The special topic calls for papers on St. Paul's Error: The Semantic Changes of BODY and SOUL in the Western World and such papers will appear in Studies in Literature and Language as a special column.
Affiliated research area: Philology, Cognitive Linguistics, Body, Soul, Hebrew, Greek, English, Religion, St. Paul, Christianity, Judaism, Frames, Translation, Exegesis
Historically Christianity owes much to Judaism. St. Paul’s Christianity, however, changed the way of thinking of many of the first Jews because of a new way of reasoning about selfhood, the human body, and human cognition. Without wanting to treat certain theological concepts, I want to underline how modern science’s view of the person is closer to traditional Judaism than it is to Christianity, and how Paul’s “error” was diffused throughout the Western world, by analyzing the semantics of linguistic references to the body, the soul, and emotions. What was St. Paul’s error? The question means to be both allusive and provocative. He was born by the name Saul in the city of Tarsus, in modern Turkey, during the height of its splendor as a Roman-Greek city. Paul grew up as a “free man”, that is, as a Roman citizen in a cosmopolitan environment. He is considered to be the most influential and productive of the testimonies of the Christian thought throughout Asia Minor and Western Europe. His epistles circulated throughout his time and continue to influence millions of followers, who often interpret his thoughts in contrasting manner, but nonetheless attest to his authority. An erudite Greek-Roman, persecutor of the first Christians, Paul battled to spread the story of Jesus of Nazareth. His ideology, indeed, is a blend of Greek-Roman thought and of what he learned from the first Christians. The Hellenic characteristics of his faith created a divergence from traditional Judaic thought within what was to become the Christian creed though his influence. As a matter of fact, Christianity came to have a more coherent structure because of Paul, and Christian belief in a way is more Paul’s thought than it is Jesus’. Jewish teaching circa selfhood was quite holistic. The Hebrew word nephesh is often translated as “soul” but also means “body”, whereas Paul clearly distinguishes the two, talking about a co-existence, “concupiscence” and the necessity of dominating the body to exalt the spirit. I will examine the semantic changes in words dealing with body and soul, and how Paul’s authority eventually influenced the Western world’s way of reasoning about such concepts.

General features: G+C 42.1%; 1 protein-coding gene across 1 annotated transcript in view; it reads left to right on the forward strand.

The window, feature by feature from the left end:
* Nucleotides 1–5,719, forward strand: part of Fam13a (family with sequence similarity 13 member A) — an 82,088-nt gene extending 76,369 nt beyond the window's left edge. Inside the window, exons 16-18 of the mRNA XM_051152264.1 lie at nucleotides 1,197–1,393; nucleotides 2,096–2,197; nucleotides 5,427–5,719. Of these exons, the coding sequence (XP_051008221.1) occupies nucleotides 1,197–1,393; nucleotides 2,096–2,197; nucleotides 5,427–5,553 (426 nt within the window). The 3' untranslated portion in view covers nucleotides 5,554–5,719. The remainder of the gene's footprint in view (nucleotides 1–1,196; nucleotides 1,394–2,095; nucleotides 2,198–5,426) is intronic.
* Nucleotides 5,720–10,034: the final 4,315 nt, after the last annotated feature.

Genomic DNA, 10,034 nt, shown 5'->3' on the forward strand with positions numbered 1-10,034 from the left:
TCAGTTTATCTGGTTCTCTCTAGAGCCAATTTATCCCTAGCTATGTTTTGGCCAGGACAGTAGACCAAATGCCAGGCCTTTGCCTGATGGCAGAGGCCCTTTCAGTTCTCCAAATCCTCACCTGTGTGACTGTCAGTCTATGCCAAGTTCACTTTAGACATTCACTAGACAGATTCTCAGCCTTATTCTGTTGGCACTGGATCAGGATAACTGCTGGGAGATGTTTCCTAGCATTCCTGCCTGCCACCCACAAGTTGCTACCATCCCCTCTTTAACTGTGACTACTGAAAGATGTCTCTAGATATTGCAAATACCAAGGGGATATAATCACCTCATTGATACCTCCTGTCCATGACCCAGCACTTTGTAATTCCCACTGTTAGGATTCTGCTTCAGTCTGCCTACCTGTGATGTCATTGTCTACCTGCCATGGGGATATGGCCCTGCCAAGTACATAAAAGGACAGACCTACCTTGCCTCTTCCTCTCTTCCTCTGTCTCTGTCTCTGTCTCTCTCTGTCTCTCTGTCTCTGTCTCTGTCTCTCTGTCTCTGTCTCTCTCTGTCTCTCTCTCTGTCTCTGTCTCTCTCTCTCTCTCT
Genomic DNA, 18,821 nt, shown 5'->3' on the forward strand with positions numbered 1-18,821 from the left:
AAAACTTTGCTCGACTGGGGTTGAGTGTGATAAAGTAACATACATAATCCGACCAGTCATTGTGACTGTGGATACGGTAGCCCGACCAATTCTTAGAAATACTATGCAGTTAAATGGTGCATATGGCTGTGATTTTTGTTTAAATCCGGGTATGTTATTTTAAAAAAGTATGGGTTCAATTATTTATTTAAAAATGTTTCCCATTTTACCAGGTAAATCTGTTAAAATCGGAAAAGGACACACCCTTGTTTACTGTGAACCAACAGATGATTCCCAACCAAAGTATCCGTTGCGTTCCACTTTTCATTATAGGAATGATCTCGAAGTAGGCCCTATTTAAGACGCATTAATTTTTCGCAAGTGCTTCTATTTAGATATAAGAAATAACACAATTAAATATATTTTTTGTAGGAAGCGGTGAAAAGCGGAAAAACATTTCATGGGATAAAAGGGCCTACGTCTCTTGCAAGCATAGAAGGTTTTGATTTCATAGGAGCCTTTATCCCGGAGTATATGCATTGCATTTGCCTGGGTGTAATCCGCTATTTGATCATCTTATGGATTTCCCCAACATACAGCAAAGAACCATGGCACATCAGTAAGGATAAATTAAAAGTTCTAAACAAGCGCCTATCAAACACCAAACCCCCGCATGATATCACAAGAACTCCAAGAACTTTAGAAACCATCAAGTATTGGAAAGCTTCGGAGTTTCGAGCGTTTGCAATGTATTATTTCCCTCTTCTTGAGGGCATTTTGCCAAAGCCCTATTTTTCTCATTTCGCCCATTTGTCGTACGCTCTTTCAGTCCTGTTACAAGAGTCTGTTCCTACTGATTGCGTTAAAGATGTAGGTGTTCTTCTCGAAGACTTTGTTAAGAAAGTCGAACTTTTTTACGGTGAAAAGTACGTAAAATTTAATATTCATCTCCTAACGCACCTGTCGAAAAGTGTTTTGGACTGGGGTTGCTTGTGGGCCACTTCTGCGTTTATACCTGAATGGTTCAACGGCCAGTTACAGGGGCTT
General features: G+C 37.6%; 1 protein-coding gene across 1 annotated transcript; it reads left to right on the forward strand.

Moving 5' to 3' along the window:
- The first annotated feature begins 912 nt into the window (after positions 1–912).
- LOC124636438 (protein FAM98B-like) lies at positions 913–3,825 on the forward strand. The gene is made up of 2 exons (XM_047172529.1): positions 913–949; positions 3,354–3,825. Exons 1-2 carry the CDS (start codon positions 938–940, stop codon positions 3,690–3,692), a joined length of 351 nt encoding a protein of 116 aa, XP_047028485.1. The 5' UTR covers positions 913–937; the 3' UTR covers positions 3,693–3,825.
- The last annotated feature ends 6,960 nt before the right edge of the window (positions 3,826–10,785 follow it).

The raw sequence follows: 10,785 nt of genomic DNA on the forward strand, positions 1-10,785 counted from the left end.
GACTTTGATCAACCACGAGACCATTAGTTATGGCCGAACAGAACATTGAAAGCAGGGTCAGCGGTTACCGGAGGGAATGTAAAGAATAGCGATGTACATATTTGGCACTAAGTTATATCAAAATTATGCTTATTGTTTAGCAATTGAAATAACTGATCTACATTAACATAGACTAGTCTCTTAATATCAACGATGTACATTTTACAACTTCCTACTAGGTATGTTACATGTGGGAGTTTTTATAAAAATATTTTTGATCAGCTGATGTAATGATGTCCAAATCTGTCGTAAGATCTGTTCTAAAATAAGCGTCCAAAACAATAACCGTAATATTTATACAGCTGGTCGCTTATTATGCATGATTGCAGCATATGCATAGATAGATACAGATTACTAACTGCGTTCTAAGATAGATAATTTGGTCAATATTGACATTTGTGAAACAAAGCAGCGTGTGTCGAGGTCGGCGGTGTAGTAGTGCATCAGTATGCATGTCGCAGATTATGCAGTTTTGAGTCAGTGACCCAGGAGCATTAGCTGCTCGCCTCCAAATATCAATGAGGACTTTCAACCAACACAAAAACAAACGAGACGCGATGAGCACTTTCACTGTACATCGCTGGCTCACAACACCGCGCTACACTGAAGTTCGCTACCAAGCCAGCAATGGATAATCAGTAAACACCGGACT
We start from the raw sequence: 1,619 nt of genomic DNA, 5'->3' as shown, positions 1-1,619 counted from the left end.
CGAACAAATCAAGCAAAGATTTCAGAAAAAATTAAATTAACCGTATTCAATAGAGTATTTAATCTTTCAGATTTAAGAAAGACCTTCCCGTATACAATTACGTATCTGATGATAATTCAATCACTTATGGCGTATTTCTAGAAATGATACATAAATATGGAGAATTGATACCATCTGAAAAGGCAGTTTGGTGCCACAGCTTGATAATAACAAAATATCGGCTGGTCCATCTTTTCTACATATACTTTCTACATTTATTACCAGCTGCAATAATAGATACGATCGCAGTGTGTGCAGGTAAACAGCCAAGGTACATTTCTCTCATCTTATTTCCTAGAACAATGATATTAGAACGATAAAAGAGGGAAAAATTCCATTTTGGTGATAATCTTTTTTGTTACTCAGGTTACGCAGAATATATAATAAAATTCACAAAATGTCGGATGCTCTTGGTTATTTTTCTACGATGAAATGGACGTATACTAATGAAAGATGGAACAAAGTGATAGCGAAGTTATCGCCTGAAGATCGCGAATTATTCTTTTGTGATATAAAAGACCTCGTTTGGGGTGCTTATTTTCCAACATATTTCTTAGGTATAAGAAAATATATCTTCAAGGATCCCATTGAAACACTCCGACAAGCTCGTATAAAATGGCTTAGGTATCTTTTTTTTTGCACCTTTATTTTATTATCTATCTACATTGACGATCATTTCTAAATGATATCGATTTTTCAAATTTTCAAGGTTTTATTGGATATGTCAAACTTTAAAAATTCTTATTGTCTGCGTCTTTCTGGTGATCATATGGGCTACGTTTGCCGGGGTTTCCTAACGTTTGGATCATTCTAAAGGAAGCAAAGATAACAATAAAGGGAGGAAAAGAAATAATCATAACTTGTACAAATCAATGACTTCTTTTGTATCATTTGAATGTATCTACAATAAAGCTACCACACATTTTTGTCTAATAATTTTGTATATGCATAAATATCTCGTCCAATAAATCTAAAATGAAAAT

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Related Journals (Special issue):
Studies in Literature and Language, ISSN 1923-1555 [Print]; ISSN 1923-1563 [Online]
Croft, W. (1993). The role of domains in the interpretation of metaphors and metonymies. Cognitive Linguistics 4:335-370.
Evola, Vito (2005) Cognitive Semiotics and On-Line Reading of Religious Texts. Journal of Consciousness, Literature and the Arts Vol. 6(N. 2).
Koch, P. (2004). Metonymy between pragmatics, reference, and diachrony, metaphorik.de 07/2004.
Lakoff, G. (1987). Women, fire, and dangerous things: what categories reveal about the mind. Chicago: University of Chicago Press.
Langacker, R. (1991). Concept, Image, Symbol: The Cognitive Basis of Grammar (second edition: 2002). Berlin/New York: Mouton de Gruyter.
Taylor, J. R. (1995). Linguistic categorization: Prototypes in linguistic theory. 2nd edition. Oxford: Clarendon Press.
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